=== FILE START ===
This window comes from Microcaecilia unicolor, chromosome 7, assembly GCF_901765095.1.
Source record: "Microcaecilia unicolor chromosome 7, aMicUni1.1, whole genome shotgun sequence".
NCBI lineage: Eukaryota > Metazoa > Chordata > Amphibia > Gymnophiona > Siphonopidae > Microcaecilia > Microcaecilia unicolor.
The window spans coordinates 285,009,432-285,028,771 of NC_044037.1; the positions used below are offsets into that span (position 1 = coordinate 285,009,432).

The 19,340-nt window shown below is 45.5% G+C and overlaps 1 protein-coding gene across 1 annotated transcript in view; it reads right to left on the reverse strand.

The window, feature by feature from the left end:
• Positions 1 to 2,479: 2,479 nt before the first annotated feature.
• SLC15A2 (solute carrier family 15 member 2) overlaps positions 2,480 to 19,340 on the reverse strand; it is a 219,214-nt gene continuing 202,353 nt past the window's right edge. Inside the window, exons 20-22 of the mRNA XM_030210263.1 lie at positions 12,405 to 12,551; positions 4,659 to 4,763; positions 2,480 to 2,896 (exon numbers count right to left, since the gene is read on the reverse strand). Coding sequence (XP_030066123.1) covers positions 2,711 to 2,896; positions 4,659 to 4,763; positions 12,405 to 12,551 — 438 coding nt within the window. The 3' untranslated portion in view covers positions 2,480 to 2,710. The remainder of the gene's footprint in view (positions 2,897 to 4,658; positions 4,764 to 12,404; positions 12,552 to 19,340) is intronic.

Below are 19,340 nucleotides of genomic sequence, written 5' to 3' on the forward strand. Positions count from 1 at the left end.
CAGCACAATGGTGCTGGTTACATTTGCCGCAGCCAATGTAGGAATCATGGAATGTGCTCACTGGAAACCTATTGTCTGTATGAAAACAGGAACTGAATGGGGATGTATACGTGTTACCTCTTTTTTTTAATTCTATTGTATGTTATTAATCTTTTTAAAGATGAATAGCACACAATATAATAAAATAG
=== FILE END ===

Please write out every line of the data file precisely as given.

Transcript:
This window comes from Microcaecilia unicolor, chromosome 7, assembly GCF_901765095.1.
Source record: "Microcaecilia unicolor chromosome 7, aMicUni1.1, whole genome shotgun sequence".
NCBI lineage: Eukaryota > Metazoa > Chordata > Amphibia > Gymnophiona > Siphonopidae > Microcaecilia > Microcaecilia unicolor.
The window spans coordinates 285,009,432-285,028,771 of NC_044037.1; the positions used below are offsets into that span (position 1 = coordinate 285,009,432).

The 19,340-nt window shown below is 45.5% G+C and overlaps 1 protein-coding gene across 1 annotated transcript in view; it reads right to left on the reverse strand.

The window, feature by feature from the left end:
• Positions 1 to 2,479: 2,479 nt before the first annotated feature.
• SLC15A2 (solute carrier family 15 member 2) overlaps positions 2,480 to 19,340 on the reverse strand; it is a 219,214-nt gene continuing 202,353 nt past the window's right edge. Inside the window, exons 20-22 of the mRNA XM_030210263.1 lie at positions 12,405 to 12,551; positions 4,659 to 4,763; positions 2,480 to 2,896 (exon numbers count right to left, since the gene is read on the reverse strand). Coding sequence (XP_030066123.1) covers positions 2,711 to 2,896; positions 4,659 to 4,763; positions 12,405 to 12,551 — 438 coding nt within the window. The 3' untranslated portion in view covers positions 2,480 to 2,710. The remainder of the gene's footprint in view (positions 2,897 to 4,658; positions 4,764 to 12,404; positions 12,552 to 19,340) is intronic.

Below are 19,340 nucleotides of genomic sequence, written 5' to 3' on the forward strand. Positions count from 1 at the left end.
CAGCACAATGGTGCTGGTTACATTTGCCGCAGCCAATGTAGGAATCATGGAATGTGCTCACTGGAAACCTATTGTCTGTATGAAAACAGGAACTGAATGGGGATGTATACGTGTTACCTCTTTTTTTTAATTCTATTGTATGTTATTAATCTTTTTAAAGATGAATAGCACACAATATAATAAAATAG